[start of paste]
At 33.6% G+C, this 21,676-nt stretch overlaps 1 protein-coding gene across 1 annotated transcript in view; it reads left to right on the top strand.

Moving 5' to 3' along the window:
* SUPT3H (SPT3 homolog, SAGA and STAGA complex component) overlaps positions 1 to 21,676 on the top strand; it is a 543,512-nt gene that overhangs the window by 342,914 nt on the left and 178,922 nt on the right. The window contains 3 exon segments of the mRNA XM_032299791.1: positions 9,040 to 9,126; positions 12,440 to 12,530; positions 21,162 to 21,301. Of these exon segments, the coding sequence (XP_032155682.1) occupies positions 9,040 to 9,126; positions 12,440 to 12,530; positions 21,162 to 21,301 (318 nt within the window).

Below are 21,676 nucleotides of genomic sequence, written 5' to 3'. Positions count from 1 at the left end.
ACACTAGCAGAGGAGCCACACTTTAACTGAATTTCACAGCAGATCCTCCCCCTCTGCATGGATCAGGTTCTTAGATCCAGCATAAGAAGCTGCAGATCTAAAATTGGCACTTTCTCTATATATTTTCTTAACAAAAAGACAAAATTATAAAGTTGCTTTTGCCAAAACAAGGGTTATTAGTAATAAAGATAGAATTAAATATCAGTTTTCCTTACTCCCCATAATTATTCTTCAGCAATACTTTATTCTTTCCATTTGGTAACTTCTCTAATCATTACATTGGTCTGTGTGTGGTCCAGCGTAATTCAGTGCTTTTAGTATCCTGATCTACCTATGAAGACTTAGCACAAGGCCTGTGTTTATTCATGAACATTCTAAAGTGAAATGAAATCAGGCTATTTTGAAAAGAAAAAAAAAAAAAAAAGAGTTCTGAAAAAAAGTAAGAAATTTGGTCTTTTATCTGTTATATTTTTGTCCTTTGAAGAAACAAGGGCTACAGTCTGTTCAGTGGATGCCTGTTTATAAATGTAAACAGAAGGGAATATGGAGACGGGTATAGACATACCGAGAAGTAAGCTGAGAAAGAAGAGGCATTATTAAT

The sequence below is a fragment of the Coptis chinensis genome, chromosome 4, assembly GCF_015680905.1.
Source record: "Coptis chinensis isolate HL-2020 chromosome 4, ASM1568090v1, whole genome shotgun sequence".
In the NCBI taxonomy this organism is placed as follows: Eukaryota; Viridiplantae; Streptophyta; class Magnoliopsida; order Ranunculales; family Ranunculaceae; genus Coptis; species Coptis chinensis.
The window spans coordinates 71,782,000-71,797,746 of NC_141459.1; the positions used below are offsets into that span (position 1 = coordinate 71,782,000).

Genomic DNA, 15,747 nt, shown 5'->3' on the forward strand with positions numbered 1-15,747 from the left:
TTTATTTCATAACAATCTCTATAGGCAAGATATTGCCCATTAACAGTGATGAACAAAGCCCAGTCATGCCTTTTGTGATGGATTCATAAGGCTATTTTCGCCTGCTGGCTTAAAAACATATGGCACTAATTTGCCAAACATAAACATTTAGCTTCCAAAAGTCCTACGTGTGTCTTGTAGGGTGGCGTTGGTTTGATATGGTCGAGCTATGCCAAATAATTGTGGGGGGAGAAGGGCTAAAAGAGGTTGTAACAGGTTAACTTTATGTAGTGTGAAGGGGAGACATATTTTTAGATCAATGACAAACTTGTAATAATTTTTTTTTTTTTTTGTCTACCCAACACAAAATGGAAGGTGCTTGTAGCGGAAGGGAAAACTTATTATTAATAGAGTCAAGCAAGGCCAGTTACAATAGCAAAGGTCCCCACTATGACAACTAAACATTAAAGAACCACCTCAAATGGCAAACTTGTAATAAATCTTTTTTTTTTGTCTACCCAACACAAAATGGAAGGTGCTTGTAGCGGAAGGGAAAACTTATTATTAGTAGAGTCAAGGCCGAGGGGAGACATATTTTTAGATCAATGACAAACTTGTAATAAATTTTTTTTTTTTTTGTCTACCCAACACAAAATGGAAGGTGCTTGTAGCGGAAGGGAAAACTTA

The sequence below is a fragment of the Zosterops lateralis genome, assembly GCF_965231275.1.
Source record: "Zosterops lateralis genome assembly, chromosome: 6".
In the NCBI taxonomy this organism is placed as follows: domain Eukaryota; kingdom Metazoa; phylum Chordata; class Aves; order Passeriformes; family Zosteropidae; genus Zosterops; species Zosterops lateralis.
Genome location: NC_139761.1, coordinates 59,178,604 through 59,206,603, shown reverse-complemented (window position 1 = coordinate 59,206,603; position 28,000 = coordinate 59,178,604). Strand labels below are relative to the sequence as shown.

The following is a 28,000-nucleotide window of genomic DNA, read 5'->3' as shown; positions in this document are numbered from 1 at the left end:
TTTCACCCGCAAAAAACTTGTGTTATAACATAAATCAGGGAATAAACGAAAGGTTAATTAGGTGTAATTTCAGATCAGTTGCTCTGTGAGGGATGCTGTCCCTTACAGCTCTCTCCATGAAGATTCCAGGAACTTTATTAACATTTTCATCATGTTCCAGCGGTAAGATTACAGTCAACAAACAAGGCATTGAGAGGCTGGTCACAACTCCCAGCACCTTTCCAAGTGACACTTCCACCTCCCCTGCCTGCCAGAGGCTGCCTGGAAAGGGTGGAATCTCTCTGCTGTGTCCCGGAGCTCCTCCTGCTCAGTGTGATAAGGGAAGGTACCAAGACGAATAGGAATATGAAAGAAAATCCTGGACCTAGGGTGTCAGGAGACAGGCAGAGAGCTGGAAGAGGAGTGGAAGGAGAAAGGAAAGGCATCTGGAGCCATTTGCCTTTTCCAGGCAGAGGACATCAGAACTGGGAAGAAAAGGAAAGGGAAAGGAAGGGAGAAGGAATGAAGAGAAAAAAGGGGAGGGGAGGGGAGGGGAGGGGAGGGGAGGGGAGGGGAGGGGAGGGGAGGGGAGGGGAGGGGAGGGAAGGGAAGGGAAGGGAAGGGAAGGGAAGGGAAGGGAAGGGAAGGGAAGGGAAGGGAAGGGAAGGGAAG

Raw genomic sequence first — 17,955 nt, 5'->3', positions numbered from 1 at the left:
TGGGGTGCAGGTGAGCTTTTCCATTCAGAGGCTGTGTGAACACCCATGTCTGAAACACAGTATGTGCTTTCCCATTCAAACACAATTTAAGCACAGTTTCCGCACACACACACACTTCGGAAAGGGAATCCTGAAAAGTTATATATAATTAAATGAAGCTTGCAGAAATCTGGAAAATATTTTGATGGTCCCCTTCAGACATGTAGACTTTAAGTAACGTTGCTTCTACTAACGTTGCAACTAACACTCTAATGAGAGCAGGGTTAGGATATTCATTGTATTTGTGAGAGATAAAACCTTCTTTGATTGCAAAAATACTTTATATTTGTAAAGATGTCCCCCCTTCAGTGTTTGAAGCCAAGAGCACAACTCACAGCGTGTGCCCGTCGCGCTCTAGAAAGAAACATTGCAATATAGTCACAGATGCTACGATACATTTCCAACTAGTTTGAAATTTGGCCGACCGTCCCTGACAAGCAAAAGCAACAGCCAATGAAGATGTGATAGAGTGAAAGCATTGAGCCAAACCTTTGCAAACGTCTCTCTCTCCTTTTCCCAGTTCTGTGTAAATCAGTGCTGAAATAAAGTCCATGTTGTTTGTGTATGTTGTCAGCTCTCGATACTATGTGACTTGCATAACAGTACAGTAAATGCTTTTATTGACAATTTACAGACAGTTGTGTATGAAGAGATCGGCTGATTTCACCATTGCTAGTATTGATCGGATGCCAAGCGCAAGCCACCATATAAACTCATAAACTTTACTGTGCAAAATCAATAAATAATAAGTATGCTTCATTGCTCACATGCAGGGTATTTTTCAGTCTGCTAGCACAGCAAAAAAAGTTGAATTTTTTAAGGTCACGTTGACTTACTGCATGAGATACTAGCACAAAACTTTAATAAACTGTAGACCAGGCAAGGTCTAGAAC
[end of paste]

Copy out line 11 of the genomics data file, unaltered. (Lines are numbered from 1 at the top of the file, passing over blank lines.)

TTTATTTCATAACAATCTCTATAGGCAAGATATTGCCCATTAACAGTGATGAACAAAGCCCAGTCATGCCTTTTGTGATGGATTCATAAGGCTATTTTCGCCTGCTGGCTTAAAAACATATGGCACTAATTTGCCAAACATAAACATTTAGCTTCCAAAAGTCCTACGTGTGTCTTGTAGGGTGGCGTTGGTTTGATATGGTCGAGCTATGCCAAATAATTGTGGGGGGAGAAGGGCTAAAAGAGGTTGTAACAGGTTAACTTTATGTAGTGTGAAGGGGAGACATATTTTTAGATCAATGACAAACTTGTAATAATTTTTTTTTTTTTTTGTCTACCCAACACAAAATGGAAGGTGCTTGTAGCGGAAGGGAAAACTTATTATTAATAGAGTCAAGCAAGGCCAGTTACAATAGCAAAGGTCCCCACTATGACAACTAAACATTAAAGAACCACCTCAAATGGCAAACTTGTAATAAATCTTTTTTTTTTGTCTACCCAACACAAAATGGAAGGTGCTTGTAGCGGAAGGGAAAACTTATTATTAGTAGAGTCAAGGCCGAGGGGAGACATATTTTTAGATCAATGACAAACTTGTAATAAATTTTTTTTTTTTTTGTCTACCCAACACAAAATGGAAGGTGCTTGTAGCGGAAGGGAAAACTTA